So we took television away. From Monday mornings through Fridays after school, screens are only permitted to complete homework assignments and to text friends. At the end of the evening, iPads and phones are plugged in to their chargers in the hallway to guarantee that there is no late night texting or Snap-Chatting.
Limiting weekday screen time only partially solved our problems. Weekends then became the stressful days of the week.
On Fridays after school, without exception, my children would bolt to the television as soon as they got home.
Honestly, I am ok with that. Their school hours are long, and I do not mind that they flake out for a while. But the next day, and the day after that, it is like pulling teeth to get them to get up and dressed. We struggle with this every weekend. Getting out of the house is extremely time consuming. Often accompanied by many casual pleases to get moving, followed by yelling after the third please is ignored.
It’s not realistic to have no screens at all….So what’s a frustrated parent supposed to do?
Intellectually all these tips are useful, but I admit that I am often pretty negligent in implementing all of them with my own children.
Tip #1 – Practice what you preach
Parents need to practice what they preach. If we do not want our kids lured by screens, we need to do the same. Although I generally do not turn the television on while my kids are still awake, I am guilty of checking work emails in their presence or keeping my phone by my side for quick checks every now and then.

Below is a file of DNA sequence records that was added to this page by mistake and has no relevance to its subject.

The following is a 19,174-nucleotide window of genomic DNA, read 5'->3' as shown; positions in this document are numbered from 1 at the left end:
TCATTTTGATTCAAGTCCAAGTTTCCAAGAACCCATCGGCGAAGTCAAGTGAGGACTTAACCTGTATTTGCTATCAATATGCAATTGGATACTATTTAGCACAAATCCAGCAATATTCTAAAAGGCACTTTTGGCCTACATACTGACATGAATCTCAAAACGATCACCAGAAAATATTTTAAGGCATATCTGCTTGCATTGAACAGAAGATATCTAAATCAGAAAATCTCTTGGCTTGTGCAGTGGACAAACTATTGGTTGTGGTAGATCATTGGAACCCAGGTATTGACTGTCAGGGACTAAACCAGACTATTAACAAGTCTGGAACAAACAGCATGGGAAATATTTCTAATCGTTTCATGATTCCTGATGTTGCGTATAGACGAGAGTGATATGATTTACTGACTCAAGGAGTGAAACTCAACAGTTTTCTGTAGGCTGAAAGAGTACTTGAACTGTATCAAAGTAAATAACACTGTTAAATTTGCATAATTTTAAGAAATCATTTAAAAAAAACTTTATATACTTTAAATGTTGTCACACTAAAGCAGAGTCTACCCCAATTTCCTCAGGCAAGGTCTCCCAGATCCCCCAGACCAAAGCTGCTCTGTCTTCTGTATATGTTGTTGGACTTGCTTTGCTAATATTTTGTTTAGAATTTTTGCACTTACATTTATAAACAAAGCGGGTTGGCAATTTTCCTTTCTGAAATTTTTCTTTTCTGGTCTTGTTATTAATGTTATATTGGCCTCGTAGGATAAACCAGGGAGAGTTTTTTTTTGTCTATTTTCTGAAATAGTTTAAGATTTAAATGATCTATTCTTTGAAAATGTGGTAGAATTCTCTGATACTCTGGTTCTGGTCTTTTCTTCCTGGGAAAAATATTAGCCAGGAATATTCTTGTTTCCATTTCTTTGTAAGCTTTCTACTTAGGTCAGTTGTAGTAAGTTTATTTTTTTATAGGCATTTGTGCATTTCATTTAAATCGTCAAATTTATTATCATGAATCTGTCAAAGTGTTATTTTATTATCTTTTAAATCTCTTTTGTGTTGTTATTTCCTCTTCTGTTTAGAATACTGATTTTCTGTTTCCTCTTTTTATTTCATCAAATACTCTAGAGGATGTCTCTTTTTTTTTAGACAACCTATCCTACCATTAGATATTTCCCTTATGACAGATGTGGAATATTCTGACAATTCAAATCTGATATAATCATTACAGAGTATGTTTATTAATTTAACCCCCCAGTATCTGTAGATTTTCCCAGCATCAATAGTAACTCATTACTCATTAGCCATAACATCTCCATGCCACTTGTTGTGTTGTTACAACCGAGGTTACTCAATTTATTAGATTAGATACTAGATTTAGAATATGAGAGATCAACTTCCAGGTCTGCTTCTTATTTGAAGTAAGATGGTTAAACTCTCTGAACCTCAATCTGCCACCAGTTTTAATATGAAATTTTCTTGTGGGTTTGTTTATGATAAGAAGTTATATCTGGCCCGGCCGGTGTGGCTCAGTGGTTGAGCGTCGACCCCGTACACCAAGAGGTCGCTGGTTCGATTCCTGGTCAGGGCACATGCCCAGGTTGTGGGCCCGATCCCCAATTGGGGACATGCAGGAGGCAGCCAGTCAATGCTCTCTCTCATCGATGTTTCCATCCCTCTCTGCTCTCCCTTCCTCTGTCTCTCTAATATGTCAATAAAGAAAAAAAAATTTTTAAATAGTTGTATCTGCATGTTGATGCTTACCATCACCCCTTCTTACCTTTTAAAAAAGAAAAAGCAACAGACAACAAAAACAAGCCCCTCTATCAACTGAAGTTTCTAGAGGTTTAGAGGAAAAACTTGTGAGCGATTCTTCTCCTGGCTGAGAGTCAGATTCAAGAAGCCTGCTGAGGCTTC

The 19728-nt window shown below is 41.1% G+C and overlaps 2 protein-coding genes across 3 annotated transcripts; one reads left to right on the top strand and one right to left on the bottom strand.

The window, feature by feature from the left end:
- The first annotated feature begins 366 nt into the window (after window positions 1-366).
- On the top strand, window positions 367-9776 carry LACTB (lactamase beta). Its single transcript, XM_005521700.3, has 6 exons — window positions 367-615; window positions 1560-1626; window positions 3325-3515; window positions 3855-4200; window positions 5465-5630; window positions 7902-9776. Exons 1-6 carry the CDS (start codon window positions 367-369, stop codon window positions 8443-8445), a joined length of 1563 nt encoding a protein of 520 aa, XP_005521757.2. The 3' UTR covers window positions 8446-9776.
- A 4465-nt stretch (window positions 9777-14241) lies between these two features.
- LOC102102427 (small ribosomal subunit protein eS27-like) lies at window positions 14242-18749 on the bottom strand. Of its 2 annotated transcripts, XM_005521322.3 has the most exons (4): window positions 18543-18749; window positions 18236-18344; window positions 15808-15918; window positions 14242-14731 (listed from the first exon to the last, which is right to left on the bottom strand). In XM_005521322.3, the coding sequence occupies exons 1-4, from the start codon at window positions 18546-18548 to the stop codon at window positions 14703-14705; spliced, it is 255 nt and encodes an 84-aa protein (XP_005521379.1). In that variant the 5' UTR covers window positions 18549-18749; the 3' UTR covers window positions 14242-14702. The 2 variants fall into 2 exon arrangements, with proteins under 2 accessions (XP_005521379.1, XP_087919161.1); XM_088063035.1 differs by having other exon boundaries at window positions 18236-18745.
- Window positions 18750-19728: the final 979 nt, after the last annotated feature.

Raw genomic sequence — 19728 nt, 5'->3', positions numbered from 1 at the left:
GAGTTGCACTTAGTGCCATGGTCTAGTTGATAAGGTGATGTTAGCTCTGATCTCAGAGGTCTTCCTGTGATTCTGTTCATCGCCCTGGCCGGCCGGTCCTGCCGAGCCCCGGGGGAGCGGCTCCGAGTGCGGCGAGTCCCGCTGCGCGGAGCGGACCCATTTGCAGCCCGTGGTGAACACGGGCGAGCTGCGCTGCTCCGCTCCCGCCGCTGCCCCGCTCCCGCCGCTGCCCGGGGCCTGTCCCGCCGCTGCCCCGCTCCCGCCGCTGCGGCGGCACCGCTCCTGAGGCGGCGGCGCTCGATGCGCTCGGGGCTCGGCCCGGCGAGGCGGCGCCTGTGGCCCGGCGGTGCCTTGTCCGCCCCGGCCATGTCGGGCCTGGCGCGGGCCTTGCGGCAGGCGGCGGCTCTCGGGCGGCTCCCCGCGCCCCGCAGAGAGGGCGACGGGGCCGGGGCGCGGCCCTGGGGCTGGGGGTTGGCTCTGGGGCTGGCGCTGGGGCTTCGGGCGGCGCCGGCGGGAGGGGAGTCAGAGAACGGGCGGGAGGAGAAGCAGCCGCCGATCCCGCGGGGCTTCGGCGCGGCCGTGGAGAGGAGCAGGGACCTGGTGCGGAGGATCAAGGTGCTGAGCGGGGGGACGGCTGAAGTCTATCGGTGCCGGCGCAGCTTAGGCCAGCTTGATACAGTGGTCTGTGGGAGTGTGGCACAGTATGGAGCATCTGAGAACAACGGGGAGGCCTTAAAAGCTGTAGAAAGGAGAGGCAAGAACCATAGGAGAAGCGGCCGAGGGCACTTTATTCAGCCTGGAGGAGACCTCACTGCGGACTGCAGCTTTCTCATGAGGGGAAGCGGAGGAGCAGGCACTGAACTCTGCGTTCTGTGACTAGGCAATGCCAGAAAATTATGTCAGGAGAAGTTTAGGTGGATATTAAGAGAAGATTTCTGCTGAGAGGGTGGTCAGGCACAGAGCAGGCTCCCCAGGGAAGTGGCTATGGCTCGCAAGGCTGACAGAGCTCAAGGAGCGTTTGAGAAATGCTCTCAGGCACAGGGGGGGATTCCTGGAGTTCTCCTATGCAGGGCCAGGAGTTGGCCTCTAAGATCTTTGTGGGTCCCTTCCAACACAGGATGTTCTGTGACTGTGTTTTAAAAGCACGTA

Tip #2 – Get outside
As much as possible, encourage your kids to get outdoors, especially at this time of year. In our home, in general, when they get home from school, the kids are instructed to come inside and get their homework done. As the weather warms up, I let them stay outside and shoot some hoops before they come in and get too lazy to leave again.
Tip #3 – No screens at the table
This is one rule we definitely follow in our home. Children need to feel listened to and heard by their parents. And vice versa. It drives me crazy when I am trying to have a conversation with someone and they are constantly distracted by the ping of their phones. We do not allow electronics at our table. We are not shy to gently suggest this rule to our houseguests either.
Tip #4 – Keep screens out of kids’ bedrooms
Although it is ideal to keep computers and televisions out of their bedrooms so that we can monitor what they watch, it gets increasingly complex with laptops, iPads and cell phones.